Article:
What is MRSA?
MRSA stands for Methicillin-Resistant Staphylococcus Aureus.
Staphylococcus Aureus (known as SA) is a common type of bacteria that lives on the skin or in the nose of about one in three people, without causing any harm. Most of these people have no idea they’re carrying the infection and don’t experience any symptoms. If the bacteria finds a way inside the body through a cut or graze in the skin the individual may experience minor problems, such as skin infections, abscesses, impetigo, or boils. SA can cause more problems if it finds a way into the bloodstream, resulting in stronger infections and more dangerous complications.
In the past SA infections were treated with antibiotics, such as methicillin, however over the years, with people not finishing their course of tablets and the bacteria being able to successfully mutate, SA has become immune to a wide range of antibiotics and is now very difficult to treat. These bacteria are classified as methicillin-resistant SA (MRSA) – nick-named “superbugs” because of their resistance to antibiotics.
Treatment of MRSA still involves antibiotics, but over a much longer period of time with much stronger doses, and this can lead to serious complications for the body. A small number of people die each year from MRSA.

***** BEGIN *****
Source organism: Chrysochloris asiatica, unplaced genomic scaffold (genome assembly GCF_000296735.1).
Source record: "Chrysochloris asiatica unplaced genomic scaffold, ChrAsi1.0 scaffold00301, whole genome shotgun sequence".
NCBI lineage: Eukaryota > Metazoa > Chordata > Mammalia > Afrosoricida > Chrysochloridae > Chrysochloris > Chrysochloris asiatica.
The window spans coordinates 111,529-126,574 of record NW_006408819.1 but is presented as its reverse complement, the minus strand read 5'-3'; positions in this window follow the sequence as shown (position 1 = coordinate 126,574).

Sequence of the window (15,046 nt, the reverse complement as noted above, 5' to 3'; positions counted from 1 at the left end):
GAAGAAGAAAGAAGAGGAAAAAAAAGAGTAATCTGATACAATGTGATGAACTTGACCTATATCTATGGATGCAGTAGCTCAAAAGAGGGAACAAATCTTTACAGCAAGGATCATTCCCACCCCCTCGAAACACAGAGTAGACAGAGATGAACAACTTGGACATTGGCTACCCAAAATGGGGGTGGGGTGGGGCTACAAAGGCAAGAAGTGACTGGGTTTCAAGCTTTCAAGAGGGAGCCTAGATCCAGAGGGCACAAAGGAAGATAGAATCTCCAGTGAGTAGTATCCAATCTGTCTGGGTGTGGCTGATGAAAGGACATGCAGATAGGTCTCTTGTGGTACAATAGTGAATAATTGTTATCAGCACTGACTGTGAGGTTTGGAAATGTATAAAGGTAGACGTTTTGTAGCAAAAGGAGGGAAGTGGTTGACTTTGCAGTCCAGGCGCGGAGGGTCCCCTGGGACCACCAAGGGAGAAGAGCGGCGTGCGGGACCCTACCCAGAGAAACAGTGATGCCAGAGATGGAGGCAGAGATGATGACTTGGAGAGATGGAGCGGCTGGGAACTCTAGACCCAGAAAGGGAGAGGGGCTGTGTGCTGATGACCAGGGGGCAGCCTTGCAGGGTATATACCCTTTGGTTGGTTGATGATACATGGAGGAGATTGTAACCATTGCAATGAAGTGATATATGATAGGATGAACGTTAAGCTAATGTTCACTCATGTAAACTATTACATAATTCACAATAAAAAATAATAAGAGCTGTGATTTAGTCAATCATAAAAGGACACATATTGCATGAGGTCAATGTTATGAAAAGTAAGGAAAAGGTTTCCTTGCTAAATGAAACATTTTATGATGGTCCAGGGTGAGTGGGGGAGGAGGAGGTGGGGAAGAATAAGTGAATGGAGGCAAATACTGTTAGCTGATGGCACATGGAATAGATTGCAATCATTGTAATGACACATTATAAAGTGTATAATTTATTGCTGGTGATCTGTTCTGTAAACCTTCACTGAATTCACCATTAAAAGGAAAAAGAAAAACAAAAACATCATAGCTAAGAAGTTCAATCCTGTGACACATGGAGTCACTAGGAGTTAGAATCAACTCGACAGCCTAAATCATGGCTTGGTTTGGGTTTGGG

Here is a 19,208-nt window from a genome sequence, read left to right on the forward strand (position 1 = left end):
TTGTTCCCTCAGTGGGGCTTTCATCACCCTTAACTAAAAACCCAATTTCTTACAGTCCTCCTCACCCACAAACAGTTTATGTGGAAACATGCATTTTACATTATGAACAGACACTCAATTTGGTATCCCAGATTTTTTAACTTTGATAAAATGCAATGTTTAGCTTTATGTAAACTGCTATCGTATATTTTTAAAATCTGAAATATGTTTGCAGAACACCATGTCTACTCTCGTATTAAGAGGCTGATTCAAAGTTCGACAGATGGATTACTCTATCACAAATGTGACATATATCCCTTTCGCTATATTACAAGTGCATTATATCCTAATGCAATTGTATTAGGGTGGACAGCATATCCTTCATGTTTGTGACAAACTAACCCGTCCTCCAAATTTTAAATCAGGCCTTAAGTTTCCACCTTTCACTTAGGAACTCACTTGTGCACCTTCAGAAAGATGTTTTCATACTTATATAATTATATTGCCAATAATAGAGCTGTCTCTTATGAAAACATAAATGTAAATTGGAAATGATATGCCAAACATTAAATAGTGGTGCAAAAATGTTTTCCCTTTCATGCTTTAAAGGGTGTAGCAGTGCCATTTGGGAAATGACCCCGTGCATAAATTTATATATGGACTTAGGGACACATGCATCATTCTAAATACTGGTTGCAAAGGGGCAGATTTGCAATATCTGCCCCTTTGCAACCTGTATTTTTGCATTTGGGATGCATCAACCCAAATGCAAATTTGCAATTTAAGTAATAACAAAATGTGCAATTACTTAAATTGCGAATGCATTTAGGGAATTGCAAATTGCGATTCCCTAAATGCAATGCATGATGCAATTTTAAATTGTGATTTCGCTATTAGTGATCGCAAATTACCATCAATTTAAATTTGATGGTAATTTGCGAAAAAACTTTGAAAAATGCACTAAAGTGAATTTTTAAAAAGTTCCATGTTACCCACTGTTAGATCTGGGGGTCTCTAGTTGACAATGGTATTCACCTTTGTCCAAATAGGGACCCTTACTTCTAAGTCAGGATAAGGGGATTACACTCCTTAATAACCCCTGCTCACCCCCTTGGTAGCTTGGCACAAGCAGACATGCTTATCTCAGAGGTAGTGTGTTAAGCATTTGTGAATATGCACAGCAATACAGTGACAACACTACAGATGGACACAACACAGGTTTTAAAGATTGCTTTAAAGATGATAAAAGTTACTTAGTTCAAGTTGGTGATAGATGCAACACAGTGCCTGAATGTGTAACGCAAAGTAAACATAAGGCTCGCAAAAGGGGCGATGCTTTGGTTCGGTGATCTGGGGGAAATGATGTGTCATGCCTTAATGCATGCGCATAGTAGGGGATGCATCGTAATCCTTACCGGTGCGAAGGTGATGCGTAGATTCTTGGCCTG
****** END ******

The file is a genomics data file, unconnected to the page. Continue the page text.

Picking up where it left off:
This article on MRSA is written by Jackie Griffiths, a freelance journalist who writes health, medical, biological, and pharmaceutical articles for national and international journals, newsletters and web sites.
How do you get MRSA?
MRSA is transmitted from person to person, usually via the hands, but can also be passed on through contact with objects in the environment that have the bacteria on them, such as towels, sheets, clothes, door handles, taps, etc.
However it’s important to remember that the vast majority of fit, healthy people will not be affected by the bug as they do not have entry points for the bacteria to penetrate beyond the skin. People who are already in hospital are more susceptible to getting MRSA as they’re more likely to be using catheter tubes, surgical wounds, or intravenous drips etc. which act as easy entry points for the bacteria.